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Proceedings Paper

Tattoo removal with the alexandrite laser: a clinical and histologic study
Author(s): Richard E. Fitzpatrick; Mitchel P. Goldman
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Paper Abstract

The incident of tattoos in the United States is estimated to be in the range of 9 to 11% of the adult population. Various studies have shown that of these persons having tattoos, as many as 50 to 80% regret having gotten the tattoo and may desire tattoo removal. Previous treatment modalities have all used methods which require tissue destruction in order to remove the tattoo ink. The primary problems with use of these modalities has been the unpredictability of scarring. Also, residual tattoo pigment remaining after completion of the treatment process has been a problem. In response to these problems, the Q-switched lasers have been developed which target the tattoo pigments specifically rather than the tissue containing the tattoo pigment. The alexandrite laser (made by Candela Laser Corporation) has a wavelength of 755 nm and a pulse width of 100 nsec plus or minus 10 nsec. Reflectance studies have indicated that black, blue and green ink should absorb this wavelength relatively well, while red ink would not be expected to absorb this wavelength well. The mechanism of action of this laser is selective absorption of the laser energy by the tattoo pigment resulting in fragmentation of the pigment and then engulfment by tissue macrophages which remove the fragmented tattoo pigment. Preliminary studies using a Yucatan mini pig confirmed these expectations with black ink being easier to remove than blue and green, and red ink being minimally responsive. Higher fluences were more effective.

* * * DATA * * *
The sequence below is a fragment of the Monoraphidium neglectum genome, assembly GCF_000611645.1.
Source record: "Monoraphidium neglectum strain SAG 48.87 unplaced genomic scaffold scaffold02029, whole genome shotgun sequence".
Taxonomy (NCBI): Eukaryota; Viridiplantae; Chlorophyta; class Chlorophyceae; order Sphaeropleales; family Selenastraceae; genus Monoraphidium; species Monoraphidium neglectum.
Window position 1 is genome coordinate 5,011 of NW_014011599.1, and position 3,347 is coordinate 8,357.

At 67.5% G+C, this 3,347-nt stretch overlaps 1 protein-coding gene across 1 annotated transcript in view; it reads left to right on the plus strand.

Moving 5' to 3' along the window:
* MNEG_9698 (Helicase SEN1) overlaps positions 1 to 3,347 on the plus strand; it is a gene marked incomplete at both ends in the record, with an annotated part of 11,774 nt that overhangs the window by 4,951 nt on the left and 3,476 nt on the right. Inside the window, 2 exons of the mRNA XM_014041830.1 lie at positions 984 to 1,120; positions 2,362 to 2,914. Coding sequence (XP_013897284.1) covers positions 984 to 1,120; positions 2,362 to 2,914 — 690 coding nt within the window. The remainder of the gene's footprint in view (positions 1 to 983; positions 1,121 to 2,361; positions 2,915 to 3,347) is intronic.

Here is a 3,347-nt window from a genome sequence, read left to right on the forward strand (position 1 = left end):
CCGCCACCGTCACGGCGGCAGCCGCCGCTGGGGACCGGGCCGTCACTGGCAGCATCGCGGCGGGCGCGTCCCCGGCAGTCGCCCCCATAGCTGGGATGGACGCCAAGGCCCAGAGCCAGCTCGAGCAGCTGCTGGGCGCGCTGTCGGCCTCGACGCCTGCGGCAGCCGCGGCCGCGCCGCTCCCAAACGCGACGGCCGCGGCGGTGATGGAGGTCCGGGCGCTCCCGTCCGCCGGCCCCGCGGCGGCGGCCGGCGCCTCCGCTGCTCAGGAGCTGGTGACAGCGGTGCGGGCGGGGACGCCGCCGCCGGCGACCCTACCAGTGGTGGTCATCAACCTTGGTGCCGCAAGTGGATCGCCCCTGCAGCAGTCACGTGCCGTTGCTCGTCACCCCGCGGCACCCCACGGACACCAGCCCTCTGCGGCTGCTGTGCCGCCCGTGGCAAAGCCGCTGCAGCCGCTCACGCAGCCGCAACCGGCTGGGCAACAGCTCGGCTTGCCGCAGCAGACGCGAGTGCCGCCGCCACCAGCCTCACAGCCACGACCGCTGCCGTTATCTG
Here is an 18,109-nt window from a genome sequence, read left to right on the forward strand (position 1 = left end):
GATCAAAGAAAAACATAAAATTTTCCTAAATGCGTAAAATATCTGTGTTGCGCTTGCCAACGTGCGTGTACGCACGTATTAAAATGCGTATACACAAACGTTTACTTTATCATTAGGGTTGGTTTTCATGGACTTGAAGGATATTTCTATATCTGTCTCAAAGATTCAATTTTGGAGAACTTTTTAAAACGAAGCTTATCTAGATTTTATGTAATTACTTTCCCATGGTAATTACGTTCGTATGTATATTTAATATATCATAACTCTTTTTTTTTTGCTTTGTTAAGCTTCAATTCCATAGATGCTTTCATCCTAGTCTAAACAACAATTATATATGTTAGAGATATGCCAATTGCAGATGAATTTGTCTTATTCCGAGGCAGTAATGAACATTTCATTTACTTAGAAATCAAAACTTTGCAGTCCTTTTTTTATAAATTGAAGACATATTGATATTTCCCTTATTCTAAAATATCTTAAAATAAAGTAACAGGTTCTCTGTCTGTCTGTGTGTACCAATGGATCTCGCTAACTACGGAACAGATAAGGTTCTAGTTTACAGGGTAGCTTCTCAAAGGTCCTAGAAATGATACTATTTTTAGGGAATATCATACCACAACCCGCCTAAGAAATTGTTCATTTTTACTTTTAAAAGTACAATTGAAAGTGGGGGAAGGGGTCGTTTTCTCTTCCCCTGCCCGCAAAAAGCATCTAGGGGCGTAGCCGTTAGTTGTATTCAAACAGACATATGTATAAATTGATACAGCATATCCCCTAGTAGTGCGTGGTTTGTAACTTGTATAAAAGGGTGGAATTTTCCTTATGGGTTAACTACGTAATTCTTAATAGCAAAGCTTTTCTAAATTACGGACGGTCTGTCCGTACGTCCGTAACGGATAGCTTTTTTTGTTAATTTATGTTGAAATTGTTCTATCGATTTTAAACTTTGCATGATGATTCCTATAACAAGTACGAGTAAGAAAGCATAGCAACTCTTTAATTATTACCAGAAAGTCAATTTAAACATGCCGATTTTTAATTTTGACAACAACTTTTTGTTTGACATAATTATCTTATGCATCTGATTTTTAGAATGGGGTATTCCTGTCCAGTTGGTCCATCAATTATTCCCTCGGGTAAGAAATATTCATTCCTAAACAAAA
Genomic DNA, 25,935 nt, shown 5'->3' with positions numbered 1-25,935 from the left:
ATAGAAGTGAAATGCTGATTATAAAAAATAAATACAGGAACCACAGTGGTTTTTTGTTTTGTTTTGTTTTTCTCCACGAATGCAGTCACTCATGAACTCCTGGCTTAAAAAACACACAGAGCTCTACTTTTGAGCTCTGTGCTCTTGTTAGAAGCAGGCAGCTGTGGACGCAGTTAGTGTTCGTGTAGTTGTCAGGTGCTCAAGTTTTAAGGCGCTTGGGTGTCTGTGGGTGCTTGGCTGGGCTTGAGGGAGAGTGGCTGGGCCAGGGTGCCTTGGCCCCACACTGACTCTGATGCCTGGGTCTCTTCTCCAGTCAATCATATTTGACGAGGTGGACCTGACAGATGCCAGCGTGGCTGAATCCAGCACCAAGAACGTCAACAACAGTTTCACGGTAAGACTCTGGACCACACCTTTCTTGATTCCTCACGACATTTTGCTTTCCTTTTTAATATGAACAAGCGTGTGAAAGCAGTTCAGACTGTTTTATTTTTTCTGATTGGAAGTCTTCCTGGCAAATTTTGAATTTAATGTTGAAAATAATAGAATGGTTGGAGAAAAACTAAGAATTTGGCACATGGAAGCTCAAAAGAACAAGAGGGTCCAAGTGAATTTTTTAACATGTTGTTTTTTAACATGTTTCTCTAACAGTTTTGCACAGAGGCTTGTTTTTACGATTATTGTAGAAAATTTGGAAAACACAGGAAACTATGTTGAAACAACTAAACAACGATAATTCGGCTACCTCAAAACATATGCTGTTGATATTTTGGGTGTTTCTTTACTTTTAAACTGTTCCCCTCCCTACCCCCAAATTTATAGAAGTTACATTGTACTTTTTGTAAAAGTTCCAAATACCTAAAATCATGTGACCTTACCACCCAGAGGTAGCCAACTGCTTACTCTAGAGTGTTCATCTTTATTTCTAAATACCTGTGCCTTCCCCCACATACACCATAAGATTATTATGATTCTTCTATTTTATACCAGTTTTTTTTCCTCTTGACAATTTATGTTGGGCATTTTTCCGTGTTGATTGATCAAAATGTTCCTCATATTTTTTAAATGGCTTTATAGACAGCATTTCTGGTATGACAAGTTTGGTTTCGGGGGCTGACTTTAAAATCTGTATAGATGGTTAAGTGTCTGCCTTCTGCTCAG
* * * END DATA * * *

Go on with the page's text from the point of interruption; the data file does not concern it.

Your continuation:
Paper Details

Date Published: 1 July 1993
PDF: 2 pages
Proc. SPIE 1876, Lasers in Otolaryngology, Dermatology, and Tissue Welding, (1 July 1993); doi: 10.1117/12.147014
Show Author Affiliations
Richard E. Fitzpatrick, Dermatology Associates of San Diego County, Inc. (United States)
Mitchel P. Goldman, Dermatology Associates of San Diego County, Inc. (United States)

Published in SPIE Proceedings Vol. 1876:
Lasers in Otolaryngology, Dermatology, and Tissue Welding
R. Rox Anderson; Lawrence S. Bass; Stanley M. Shapshay; John V. White; Rodney A. White, Editor(s)

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